Claim construction begins with and focuses on the words of the claim. See Bell Commc'ns Research, Inc. v. Vitalink Commc'ns Corp., 55 F.3d 615, 619-20 (Fed. Cir. 1995). How a person of ordinary skill in the art understands those claim terms provides an objective baseline for claim construction. Phillips v. AWH Corp., 415 F.3d 1303, 1312-13 (Fed. Cir. 2005) (en banc). In attempting to determine the meaning of disputed claim language, the Court must look to “those sources available to the public that show what a person of skill in the art would have understood disputed claim language to mean.” Id. at 1314. “Those sources include the words of the claims themselves, the remainder of the specifications, the prosecution history, and extrinsic evidence concerning relevant scientific principles, the meaning of technical terms, and the state of the art.” Id. (internal quotation marks omitted). Extrinsic evidence includes sources such as the testimony of experts and knowledgeable technical witnesses, dictionaries, and learned treatises. Id. at 1317-18. Extrinsic evidence is “less significant” and “less reliable” than the intrinsic record in determining the meaning of the claim language. Id. Thus, to the extent that the Court considers extrinsic evidence, it does so in the context of the intrinsic evidence and is cognizant of “the flaws inherent” in such evidence. Id. at 1319.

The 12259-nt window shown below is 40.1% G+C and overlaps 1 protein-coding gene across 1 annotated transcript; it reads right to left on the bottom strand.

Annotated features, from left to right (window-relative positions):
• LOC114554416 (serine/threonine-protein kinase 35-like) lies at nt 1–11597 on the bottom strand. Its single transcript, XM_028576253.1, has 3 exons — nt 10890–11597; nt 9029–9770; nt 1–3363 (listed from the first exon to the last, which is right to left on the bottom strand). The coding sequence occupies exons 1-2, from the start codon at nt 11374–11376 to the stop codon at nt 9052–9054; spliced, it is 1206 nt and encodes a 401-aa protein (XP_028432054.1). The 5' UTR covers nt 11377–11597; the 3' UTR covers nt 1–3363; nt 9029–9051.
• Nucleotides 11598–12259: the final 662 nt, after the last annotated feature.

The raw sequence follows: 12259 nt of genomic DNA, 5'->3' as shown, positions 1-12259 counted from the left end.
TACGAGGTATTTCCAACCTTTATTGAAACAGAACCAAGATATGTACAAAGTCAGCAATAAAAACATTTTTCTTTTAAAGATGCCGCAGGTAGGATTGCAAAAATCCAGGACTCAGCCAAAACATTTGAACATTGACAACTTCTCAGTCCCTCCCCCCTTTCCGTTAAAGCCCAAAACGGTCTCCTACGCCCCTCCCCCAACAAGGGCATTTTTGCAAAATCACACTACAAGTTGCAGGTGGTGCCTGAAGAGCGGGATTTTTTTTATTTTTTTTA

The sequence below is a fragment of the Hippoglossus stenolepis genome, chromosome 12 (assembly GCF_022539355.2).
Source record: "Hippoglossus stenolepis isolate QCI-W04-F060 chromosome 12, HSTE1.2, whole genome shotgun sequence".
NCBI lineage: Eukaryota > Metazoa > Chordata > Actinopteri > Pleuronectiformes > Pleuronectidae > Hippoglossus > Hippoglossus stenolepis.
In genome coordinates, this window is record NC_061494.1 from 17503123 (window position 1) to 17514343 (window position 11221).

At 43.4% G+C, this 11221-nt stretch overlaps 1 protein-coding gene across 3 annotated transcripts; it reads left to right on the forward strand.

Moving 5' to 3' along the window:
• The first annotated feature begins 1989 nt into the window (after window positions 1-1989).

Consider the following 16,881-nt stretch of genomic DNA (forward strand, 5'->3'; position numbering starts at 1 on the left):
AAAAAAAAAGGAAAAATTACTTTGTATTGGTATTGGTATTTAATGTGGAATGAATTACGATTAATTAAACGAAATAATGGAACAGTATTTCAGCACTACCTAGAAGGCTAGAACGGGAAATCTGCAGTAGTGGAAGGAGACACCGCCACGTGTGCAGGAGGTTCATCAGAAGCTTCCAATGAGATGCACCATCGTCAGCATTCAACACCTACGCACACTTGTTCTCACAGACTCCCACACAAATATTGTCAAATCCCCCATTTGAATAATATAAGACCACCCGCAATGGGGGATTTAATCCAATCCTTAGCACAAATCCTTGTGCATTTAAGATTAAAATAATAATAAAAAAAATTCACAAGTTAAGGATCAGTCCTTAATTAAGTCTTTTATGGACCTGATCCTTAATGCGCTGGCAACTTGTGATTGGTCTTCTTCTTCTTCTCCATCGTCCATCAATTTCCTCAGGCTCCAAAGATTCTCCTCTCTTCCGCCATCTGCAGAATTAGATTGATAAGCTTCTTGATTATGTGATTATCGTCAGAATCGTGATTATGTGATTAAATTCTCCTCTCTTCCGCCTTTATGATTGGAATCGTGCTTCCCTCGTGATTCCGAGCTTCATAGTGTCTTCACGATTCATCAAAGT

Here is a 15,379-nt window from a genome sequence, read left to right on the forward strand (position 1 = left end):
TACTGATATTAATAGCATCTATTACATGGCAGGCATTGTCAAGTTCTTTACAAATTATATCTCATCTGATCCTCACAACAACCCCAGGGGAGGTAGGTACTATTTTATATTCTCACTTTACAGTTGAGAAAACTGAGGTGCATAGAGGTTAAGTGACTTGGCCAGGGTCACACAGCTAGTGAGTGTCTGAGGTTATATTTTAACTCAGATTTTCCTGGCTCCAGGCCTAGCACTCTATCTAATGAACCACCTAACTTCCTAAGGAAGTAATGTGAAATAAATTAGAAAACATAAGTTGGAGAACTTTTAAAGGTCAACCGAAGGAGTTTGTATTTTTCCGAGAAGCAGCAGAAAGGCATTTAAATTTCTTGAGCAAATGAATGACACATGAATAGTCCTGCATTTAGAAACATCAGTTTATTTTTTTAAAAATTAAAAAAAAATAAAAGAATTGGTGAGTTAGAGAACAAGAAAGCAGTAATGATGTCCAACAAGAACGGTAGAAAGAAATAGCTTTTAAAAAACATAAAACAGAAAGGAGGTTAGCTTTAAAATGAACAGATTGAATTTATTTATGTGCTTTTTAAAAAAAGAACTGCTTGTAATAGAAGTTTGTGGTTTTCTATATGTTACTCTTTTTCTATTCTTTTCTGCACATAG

“The claims, not specification embodiments, define the scope of patent protection. The patentee is entitled to the full scope of his claims” and is not limited “to his preferred embodiment” and the Court will not “import a limitation from the specification into the claims.” Kara Tech. Inc. v. Stamps.com Inc., 582 F.3d 1341, 1348 (Fed. Cir. 2009); Comaper Corp. v. Antec, Inc., 596 F.3d 1343, 1348 (Fed. Cir. 2010) (cautioning “against confining the claims to [preferred] embodiments.”). Even where “a patent describes only a single embodiment, the claims should not be construed as limited to that embodiment” absent a clear disavowal of claim scope. Phillips, 415 F.3d at 1323; see also Linear Tech Corp. v. ITC, 566 F.3d 1049, 1057-58 (Fed. Cir. 2009) (explaining that it is improper to limit a claim to embodiments described in the specification where “there is no clear intention to limit the claim scope”).